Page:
WP 3c - Riskscapes of flooding in a rapidly urbanising coastal region: The case of the Densu Delta, Accra, Ghana
by Fanny Frick
This doctoral thesis seeks to identify how local patterns of flood risk in a rapidly urbanising area in Accra, Ghana are produced in discourse and practice, at multiple scales. The purpose of this thesis is to understand the constraints and potential room for manoeuvre to reducing inequities within current riskscapes. The Densu Delta, a rapidly urbanising area on the western fringe of Accra, serves as a case study. The overall research question is:
What are the (cross-scale) relations and dynamics of power that shape the distribution of flood risks, and how are they materialised in the currently highly uneven patterns of flood risk around the Densu Delta?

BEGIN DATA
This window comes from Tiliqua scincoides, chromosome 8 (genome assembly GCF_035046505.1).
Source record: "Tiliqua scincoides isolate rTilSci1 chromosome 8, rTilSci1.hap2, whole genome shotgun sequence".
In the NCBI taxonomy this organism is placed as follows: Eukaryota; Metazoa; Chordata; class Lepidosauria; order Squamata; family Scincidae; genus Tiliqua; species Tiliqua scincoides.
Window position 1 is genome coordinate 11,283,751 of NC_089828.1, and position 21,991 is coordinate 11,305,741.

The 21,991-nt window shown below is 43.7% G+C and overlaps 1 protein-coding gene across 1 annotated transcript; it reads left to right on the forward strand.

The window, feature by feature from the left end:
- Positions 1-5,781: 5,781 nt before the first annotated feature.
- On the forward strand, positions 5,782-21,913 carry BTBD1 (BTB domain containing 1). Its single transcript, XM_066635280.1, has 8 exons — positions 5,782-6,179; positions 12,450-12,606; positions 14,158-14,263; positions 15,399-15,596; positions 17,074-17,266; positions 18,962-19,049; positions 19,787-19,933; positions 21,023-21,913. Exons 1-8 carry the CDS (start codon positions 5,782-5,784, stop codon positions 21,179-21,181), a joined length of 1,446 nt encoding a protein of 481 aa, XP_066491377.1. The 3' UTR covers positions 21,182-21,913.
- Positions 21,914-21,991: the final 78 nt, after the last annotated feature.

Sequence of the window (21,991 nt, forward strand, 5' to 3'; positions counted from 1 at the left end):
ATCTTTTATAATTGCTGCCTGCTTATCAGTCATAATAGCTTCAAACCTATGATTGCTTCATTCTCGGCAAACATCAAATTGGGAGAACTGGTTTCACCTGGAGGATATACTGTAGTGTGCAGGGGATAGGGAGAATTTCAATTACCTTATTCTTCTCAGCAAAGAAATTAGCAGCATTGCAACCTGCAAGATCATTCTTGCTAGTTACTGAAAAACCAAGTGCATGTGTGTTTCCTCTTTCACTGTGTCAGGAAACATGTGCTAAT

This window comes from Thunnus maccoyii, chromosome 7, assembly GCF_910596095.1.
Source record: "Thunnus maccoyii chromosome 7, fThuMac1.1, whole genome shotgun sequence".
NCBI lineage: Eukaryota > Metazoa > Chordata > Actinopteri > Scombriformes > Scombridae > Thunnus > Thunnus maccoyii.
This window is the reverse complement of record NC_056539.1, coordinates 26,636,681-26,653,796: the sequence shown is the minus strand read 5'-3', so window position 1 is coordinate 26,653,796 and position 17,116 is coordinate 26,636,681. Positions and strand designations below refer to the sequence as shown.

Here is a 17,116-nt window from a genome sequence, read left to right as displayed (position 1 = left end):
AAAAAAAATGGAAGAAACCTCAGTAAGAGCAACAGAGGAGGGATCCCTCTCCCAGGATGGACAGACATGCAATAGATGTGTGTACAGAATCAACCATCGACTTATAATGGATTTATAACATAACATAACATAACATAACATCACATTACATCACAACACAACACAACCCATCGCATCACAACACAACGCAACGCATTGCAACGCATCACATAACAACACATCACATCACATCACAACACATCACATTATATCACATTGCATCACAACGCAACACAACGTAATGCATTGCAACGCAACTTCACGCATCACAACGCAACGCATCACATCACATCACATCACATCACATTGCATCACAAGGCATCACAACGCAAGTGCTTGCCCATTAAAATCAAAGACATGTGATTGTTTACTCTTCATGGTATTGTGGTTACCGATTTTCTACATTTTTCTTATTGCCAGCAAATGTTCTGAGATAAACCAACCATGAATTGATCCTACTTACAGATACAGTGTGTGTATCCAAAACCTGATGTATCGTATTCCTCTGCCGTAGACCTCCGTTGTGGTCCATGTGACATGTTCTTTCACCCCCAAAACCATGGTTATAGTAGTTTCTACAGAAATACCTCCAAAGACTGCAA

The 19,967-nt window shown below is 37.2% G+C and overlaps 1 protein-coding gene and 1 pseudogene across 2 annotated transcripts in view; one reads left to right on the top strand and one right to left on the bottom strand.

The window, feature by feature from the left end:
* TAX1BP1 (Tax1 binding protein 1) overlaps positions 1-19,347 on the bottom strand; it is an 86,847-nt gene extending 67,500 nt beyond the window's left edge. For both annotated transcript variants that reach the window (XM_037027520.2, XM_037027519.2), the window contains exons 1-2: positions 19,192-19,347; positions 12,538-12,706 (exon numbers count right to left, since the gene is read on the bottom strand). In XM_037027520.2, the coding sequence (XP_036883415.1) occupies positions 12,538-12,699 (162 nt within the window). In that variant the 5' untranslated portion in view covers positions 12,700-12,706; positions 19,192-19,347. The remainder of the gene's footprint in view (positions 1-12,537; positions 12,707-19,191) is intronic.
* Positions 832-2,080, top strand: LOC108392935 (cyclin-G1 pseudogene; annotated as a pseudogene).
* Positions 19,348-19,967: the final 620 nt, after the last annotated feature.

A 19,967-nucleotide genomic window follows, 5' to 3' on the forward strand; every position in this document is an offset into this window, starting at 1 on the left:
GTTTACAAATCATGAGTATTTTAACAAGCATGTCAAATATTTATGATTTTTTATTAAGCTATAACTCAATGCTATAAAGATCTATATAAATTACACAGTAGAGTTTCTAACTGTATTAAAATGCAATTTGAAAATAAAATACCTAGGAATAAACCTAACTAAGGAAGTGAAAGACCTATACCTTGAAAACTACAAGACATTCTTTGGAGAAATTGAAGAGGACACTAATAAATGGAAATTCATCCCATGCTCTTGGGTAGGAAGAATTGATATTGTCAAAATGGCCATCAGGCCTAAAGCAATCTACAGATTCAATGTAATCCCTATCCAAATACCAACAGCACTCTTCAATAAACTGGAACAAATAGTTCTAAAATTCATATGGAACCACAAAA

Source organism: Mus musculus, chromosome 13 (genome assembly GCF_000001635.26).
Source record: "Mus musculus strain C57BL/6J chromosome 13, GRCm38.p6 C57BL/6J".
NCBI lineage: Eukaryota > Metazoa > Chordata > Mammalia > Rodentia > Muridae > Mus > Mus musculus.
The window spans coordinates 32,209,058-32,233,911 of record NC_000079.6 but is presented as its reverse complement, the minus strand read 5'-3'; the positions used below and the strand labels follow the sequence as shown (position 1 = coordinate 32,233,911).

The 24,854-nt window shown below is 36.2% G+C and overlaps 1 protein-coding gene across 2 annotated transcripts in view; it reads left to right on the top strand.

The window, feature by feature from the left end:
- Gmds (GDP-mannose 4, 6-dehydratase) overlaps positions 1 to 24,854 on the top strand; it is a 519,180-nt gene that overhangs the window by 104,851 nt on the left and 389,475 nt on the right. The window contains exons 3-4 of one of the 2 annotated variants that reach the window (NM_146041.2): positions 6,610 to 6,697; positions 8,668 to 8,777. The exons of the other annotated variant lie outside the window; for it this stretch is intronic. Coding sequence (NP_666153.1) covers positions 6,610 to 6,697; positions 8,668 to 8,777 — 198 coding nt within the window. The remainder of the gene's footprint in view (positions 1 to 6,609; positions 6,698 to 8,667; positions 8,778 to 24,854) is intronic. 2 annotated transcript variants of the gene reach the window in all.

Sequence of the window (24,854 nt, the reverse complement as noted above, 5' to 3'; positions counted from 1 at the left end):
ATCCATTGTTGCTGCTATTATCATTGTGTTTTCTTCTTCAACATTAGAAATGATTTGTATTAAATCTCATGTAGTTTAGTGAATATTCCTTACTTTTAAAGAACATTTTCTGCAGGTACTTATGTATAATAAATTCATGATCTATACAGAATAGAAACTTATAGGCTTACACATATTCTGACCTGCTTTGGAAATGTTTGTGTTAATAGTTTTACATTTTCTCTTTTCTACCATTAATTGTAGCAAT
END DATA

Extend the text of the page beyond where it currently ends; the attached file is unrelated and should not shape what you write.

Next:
The concept of ‚riskscape‘ is reframed is reframed based on the concepts of coping, adaptation and adaptive capacity and combined with Bourdieu's field analalysis to serve as the analytical frame. Objectives of the research are in particular (a) to demonstrate the influence of power relations on the systemic linkages of water discharge management,urbanisation and ecosystem functioning (here: flood protection), (b) to identify the spatial patterns of risk that arisefrom these correlations, and (c) to identify gaps and room for manoeuvre for adaptive governance andtransformative development. Key methods applied are discourse analysis, geospatial analyses, participatory mapping and qualitative stakeholder interviews. The combination of methods from empirical social research with geographical analyses will generate a systemic understanding of the interplay of waste- and rainwater discharge and processes of urbanisation at the coast. The research approach allows for the derivation of stakeholder-specific room for manoeuvre towards transformative development of the coastal water discharge system in Accra.